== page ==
The color prints had other advantages, as well. One was that the skin of the cheek was clearly discernable, as was the skin of the shoulder and ear. All had the pallor one would expect, but were clearly external. The picture numbered 44 is the only view in which a patch of exposed adipose tissue appears on the shoulder. Evidently, the autopsy team had already started to open the chest wall before this picture was taken and had folded a flap of skin from the chest back over the shoulder. The shoulder was not visible in all photographs. More of the shoulder is visible in #44 than in other, similar photographs. The underside of the reflected scalp contained a large patch of muscle fibers. From its location, I thought that it was probably from the top of the temporalis, rather than integumentary muscle.
In #44, the markings on the scale were clearly visible. As I recall, this was the only one of the pictures for which this was true. The cloudy area under the words “dura” and “hole” in Figure 3 was in neither of the color prints we examined in detail. Evidently, a stray piece of scalp was folded under the scale for this b&w shot, obscuring some of the detail in the rear of the skull. The position of the ruler in relation to the entry hole and highest portion of broken parietal bone at the top of the photograph seemed to be consistent among all exposures. None of the photographs, color or b&w, showed the specimen bottle as clearly as it is in Figure 3. Evidently, this photograph has undergone some enhancement or was taken from a print that we did not see. We were told that all prints that were in the Archives were shown to us.
One final observation was made on the x-ray of a triangular piece of bone we were shown with the other x-rays. This evidently was an x-ray of the piece of bone mentioned in the autopsy report, as containing evidence of a crater on the exterior that they thought was part of the exit wound. One side of this triangle had the unmistakable appearance of a suture; interpreted at autopsy as part of the coronal suture. This x-ray showed a number of transparent spots that were obviously small lead fragments. The Ida Dox drawing of this fragment, made for the HSCA, is shown in Figure 4 (courtesy an email from John Hunt). Chad made a similar sketch, but Miss Dox was allowed to trace directly on the x-ray, while Chad had to do a freehand sketch. Unlike the skull flaps still attached to the scalp, the lead fragments on this bone could not have been secondary deposits, stuck by clotted blood. As this fragment was dislodged in the explosion, the fragments had to be deposited into the surface of the bone by the bullet core as it punched through the skull. Note the dimensions of the fragment and extent of lead deposits, over an inch, added to the drawing. Chad and I are of the opinion that this is frontal bone. The orientation, however, is difficult to determine, as the curvature of the bone and which surface contains the crater are not determinable from the x-ray.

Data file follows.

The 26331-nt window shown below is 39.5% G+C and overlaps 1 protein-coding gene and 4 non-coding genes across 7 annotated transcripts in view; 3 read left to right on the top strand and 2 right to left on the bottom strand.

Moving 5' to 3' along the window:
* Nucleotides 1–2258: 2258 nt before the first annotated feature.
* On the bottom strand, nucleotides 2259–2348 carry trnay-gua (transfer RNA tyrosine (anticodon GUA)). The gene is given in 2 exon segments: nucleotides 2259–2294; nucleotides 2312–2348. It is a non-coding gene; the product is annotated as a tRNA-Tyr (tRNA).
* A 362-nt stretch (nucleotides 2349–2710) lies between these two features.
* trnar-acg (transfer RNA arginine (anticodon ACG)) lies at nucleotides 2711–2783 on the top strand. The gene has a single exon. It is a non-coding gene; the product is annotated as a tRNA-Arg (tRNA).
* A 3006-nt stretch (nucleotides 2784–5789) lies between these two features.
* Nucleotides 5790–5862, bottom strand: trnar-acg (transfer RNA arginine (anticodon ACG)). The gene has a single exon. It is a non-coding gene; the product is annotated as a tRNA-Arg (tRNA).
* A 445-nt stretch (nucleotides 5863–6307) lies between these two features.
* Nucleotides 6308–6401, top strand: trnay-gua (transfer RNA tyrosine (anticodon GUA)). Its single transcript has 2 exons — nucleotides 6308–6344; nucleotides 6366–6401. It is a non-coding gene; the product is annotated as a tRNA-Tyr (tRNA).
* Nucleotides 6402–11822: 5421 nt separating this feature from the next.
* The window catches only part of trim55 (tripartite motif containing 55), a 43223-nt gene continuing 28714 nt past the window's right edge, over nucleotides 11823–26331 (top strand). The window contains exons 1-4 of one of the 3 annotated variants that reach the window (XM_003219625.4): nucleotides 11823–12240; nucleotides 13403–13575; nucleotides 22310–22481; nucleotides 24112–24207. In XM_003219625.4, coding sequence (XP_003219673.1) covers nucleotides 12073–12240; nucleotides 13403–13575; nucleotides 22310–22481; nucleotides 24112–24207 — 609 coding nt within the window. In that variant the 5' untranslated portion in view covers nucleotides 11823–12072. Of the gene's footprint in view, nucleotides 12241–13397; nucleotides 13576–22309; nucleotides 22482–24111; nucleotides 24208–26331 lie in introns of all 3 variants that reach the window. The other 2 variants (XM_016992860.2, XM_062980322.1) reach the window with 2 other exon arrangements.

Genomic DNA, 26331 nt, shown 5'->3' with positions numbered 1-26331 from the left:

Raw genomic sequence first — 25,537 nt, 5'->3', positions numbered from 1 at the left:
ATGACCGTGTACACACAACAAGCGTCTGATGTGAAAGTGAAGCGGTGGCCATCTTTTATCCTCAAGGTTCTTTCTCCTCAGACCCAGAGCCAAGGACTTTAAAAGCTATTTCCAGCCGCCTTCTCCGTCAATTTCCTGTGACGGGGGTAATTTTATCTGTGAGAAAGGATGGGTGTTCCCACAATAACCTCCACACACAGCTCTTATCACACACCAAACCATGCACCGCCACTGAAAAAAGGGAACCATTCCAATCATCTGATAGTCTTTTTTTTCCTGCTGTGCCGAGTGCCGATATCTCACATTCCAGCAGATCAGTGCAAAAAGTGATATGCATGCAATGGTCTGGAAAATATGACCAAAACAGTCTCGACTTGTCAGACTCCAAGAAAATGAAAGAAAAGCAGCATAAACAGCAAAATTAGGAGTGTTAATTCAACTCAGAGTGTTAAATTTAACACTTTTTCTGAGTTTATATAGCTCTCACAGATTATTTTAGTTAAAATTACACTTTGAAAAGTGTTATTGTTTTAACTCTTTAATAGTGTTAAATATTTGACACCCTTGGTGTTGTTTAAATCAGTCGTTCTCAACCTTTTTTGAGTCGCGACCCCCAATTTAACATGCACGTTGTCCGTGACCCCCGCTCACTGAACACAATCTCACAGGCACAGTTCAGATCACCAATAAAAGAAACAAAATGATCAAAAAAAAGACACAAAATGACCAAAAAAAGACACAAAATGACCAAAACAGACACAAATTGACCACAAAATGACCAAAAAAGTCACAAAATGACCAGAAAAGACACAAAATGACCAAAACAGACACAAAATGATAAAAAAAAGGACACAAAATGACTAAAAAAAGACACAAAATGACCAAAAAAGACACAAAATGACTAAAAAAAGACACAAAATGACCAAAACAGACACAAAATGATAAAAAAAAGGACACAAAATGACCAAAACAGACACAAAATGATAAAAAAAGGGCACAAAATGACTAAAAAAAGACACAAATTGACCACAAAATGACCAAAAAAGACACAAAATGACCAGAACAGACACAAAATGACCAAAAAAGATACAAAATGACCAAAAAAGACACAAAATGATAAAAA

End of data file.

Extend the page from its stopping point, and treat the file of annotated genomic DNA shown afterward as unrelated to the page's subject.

The gap between the two groups of lead fragments indicates that the core had probably just separated at exit. Separation of the bullet into two major pieces just before or during exit is consistent with the small angular separation of the two impact points on the windshield and trim. Lead deposits inside the cratered area indicates that the bone had already cratered before the core scraped by. This may mean that the leading surface of the bullet fragments was jacket or that the one piece of the core snapped the shelf of exterior bone before the second piece of core scraped the bone going out.
Again, this is clear evidence that the bullet entered from the back and exited at the border of the parietal and frontal bones, after the jacket had split and the lead core was exposed. Had it entered the front there would have been a small hole of entry cratered on the inside and a large exit toward the back.
Figure 4. Dox Tracing of the X-ray of a Skull Fragment Recovered from the Limousine